Davidson v. St. Paul, M. & M. RY Co.

Decision Date23 July 1885
Citation34 Minn. 51,24 N.W. 324
PartiesDAVIDSON v ST. PAUL, M. & M. RY CO.
CourtMinnesota Supreme Court


Appeal from an order of the district court, Kandiyohi county, denying motion for new trial.

Williams, Davidson & Goodenow and John W. Arctander, for appellant, William F. Davidson.

R. B. Galusha and J. Kling, for respondent, St. Paul, M. & M. Ry. Co.


In this action the plaintiff seeks to recover damages for the destruction of his elevator and its contents at Willmar by fire, alleged to have escaped from defendant's locomotive engine on account of its careless and negligent construction and management.

1. The fire occurred on the eighth day of December, 1881. The plaintiff offered to show by a witness that “from the first of March to the first of May, 1881, he noticed that every engine that started out from the yard threw sparks profusely, and further to show that during the summer and fall, up to the time of the burning, the witness noticed on several occasions railroad trains being made up in the yard at Willmar, and starting out, and that on these several occasions he noticed them throwing sparks profusely.” The court required the evidence to be confined to what occurred at or about the time of the fire, and the witness was accordingly permitted to state what he had observed at the Willmar yard, as respects sparks, during the fall and winter of 1881, though under this permission he appears to have been able to testify only as to what took place during two minutes previous to the fire. If, upon the question involved in this case, viz., whether, upon the eighth day of December, the plaintiff's elevator was set on fire by sparks escaping from defendant's locomotive through defendant's negligence, this kind of testimony was admissible at all, (a matter not altogether free from doubt,) we think the trial court was entirely right in confining plaintiff to a time at or about the date mentioned. Obviously there must be some limit as to time. Plaintiff claims that the testimony was admissible for the purpose of showing a “negligent habit” on defendant's part, and if this is a proper ground for its admission, it is because the negligent habit prevailed at or about the time of the fire. The claim that the testimony offered should have been received to contradict defendant's theory that visible sparks cannot escape from a coal-burning engine, is clearly baseless when it is considered that at the time of the offer no evidence had been introduced to support the theory mentioned.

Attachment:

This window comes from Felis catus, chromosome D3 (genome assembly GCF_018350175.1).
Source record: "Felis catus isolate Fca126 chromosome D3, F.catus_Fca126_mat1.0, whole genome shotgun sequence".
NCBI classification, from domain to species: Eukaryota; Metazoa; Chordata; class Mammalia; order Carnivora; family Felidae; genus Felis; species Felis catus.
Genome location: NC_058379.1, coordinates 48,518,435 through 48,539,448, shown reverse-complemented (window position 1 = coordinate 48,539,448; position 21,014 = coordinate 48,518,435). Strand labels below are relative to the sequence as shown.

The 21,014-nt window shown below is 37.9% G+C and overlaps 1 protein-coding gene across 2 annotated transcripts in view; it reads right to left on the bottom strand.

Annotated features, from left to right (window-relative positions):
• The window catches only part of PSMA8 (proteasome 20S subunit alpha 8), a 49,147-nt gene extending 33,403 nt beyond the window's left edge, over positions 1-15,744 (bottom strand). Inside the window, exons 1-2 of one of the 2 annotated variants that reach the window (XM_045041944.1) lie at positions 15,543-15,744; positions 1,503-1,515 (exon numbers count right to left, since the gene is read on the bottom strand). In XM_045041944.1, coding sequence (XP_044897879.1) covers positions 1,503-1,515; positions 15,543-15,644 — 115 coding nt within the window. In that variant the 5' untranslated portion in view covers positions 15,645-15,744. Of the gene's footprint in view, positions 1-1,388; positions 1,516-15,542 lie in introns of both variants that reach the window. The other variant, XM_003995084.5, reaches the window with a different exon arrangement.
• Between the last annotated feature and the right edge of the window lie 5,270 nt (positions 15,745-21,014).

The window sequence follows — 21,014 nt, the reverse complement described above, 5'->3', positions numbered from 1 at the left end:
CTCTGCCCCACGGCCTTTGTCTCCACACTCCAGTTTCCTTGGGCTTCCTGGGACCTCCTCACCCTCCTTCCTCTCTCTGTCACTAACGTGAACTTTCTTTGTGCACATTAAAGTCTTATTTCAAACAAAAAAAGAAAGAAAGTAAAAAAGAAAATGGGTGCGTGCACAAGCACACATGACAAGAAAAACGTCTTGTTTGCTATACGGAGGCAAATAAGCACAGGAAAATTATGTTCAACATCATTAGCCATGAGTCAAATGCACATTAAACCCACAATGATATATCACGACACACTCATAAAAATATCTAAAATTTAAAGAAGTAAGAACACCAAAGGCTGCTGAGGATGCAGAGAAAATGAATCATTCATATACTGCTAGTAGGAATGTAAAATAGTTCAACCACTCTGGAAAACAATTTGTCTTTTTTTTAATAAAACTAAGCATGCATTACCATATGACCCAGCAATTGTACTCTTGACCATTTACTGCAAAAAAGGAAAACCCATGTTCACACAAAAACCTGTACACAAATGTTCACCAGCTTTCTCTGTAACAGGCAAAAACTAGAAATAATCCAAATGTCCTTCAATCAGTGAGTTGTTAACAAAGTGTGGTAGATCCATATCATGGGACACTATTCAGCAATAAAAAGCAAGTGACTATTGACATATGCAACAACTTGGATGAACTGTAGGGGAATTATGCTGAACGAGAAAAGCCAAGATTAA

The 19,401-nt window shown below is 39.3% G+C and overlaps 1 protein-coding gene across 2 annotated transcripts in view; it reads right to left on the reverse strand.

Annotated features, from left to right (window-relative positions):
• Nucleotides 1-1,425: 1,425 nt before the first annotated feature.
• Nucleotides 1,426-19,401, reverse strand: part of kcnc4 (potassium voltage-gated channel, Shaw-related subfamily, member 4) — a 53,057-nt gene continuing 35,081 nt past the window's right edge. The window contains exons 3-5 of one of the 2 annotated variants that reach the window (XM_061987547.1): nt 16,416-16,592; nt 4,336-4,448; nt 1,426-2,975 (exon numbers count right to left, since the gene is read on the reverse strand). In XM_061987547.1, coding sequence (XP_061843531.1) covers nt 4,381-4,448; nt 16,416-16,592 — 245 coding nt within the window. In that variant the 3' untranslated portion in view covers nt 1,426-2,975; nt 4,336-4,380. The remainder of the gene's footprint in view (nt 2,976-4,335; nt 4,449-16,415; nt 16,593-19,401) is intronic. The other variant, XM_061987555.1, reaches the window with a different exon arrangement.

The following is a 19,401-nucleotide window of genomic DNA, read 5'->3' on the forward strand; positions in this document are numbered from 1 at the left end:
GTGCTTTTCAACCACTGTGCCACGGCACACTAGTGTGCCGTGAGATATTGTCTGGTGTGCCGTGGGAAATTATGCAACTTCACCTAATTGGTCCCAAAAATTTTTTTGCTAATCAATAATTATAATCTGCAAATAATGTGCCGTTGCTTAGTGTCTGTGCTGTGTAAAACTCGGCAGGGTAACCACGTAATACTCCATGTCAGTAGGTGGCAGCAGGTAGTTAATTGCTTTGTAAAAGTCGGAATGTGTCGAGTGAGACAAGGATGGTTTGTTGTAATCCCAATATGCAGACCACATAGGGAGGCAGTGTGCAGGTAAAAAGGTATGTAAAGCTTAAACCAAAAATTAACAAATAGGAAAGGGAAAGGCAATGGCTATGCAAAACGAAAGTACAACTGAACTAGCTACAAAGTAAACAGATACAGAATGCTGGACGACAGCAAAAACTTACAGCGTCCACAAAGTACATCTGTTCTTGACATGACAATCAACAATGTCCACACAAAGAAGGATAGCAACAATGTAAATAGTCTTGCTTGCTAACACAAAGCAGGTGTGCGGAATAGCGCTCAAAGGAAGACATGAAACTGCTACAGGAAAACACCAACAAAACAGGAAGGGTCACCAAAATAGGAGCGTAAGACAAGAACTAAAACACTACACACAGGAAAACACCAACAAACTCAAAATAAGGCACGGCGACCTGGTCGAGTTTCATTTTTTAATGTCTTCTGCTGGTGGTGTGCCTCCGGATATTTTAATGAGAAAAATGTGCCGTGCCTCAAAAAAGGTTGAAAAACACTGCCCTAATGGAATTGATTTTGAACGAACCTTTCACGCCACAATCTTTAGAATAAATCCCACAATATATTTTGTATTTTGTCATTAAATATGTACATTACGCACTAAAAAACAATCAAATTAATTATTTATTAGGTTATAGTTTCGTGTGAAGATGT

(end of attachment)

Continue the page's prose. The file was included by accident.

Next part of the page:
2. The testimony offered to show frequent fires of wood-piles along the line of defendant's road was at any rate entirely irrelevant, in the absence of any evidence adduced or proposed to show that such fires were set by defendant's locomotives.

3. If the plaintiff did not desire to have the train register in the case he should have let it alone. After having himself made use of it, and had the witness examine and testify from it, the defendant was entitled to put the book in evidence, that it might speak for itself, and show just what its contents were as to the matters inquired about by plaintiff.

4. It is not important that at the time when the motion was made to strike out the testimony as to the shavings, introduced by defendant, it had not appeared that they were there at the time of the fire. The alleged deficiency in this respect was subsequently supplied by the witness Stevens. Berkey v. Judd, 22 Minn. 287;Deakin v. Chicago, M. & St. P. Ry. Co. 27 Minn. 303;S. C. 7 N. W. REP. 268;Keith v. Briggs, 32 Minn, 185;S. C. 20 N. W. Rep. 91.

5. Several witnesses for the defendant were permitted to testify as to the size and effect of sparks issuing from a coal-burning engine, the time during which they would remain alive, and the distance at which fire could and could not be communicated by them. Some of these witnesses were or had been engineers, some conductors, some master mechanics or assistant master mechanics in railroad shops, (several of them had occupied two of these places,) and they had been employed on and about locomotive engines, and had had to do with them in varying circumstances for lengths of time running from 10 to 25 years. One of the witnesses was a brakeman and yard-master of three years' service. Each of them, from his situation and the nature of his occupation, would appear to have had special advantages, opportunities, and means for observing the nature, operation, and effect of sparks issuing from coal burning engines in the respects mentioned, and would appear to have testified from his own observations so made....

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    • United States
    • North Dakota Supreme Court
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    ... ... 39, 43 L.R.A ... 487, 42 A. 255; Caven v. Troy, 32 A.D. 154, 52 ... N.Y.S. 804; 29 Cyc. 597-600, 623, 624, 629; Jenkins v ... St. Paul City R. Co. 105 Minn. 504, 20 L.R.A. (N.S.) ... 401, 117 N.W. 928; Philadelphia & R. R. Co. v ... Schertle, 97 Pa. 454; Douglass v. Mitchell, ... 610; ... Woodward v. Southern R. Co. 90 S.C. 262, 73 S.E. 79; ... State v. Manchester & L. R. Co. 52 N.H. 528, 548; ... Davidson v. St. Paul, M. & M. R. Co. 34 Minn. 51, 24 ... N.W. 324; Swadley v. Missouri P. R. Co. 118 Mo. 268, ... 40 Am. St. Rep. 366, 24 S.W. 140; [25 ... ...
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